On the final days of my first co-op term at a hi-tech company, I had the opportunity to meet the manager of a User Experience Design team. By chance, I showed her the work that I did at home and to my astonishment, she was so impressed that she immediately gave me a secure placement for my next co-op term.
It was then I realized that my belief in my art at the time was clouded by people's opinions and not my own. In fact, I was very disappointed with myself. How could I have attempted to abandon the very thing I truly am passionate about? I was not being true to myself. Whether people liked it or not does not matter. After Computer Science, I continued my study at Carleton University's Interactive Multimedia Design program and as an artist interested in technology, I heard of this design/technology conference called FITC that seemed related to my interests. I was completely blown away of how many like-minded individuals were attending this single event. People from all over the world world (such as Yugo Nakamura from tha ltd. in Tokyo who I deeply respect) gathering together to create a rich and diverse forum composed of artists, designers, technologists doing things that are unconventional and daring. That was it!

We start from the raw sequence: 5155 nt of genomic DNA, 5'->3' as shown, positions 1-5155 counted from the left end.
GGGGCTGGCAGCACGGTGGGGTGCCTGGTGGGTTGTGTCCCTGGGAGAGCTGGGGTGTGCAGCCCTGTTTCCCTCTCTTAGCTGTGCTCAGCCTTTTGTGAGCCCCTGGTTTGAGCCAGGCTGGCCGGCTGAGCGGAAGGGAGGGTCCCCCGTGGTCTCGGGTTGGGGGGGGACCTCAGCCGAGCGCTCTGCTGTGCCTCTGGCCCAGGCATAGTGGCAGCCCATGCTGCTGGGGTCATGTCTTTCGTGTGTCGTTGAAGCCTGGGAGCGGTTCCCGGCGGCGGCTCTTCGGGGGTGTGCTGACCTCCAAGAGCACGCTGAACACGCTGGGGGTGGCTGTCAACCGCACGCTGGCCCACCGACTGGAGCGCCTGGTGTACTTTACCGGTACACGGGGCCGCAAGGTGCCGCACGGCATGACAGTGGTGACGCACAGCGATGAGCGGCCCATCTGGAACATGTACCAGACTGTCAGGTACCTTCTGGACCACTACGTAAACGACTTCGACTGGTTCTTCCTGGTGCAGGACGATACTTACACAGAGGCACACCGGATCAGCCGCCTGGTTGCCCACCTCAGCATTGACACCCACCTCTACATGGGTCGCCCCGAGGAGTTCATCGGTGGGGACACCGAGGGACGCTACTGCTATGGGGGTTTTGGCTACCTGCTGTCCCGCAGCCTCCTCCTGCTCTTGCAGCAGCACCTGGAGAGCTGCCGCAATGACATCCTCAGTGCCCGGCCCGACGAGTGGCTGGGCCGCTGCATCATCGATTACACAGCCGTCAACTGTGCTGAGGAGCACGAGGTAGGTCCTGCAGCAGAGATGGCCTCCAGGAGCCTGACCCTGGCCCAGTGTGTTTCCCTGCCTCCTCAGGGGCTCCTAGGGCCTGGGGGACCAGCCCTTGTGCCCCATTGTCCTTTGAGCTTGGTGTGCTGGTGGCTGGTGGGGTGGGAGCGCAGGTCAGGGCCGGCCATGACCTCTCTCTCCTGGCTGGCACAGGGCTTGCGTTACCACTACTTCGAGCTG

I created my handle: "eepmon" (stands for APEMAN because I was born in the year of the monkey) as a reminder to me that life is how you make of it. No one else will do it for you. There is no right way and wrong way of doing things. Inspired by the many talented speakers at the event I realized that the world has no time for triviality. The best work comes from those who stay the course and believe in what they are creating. No time for the haters or evil doers. I have a philosophy that if something is challenging then it must foster learning, growth and experience which are all good things.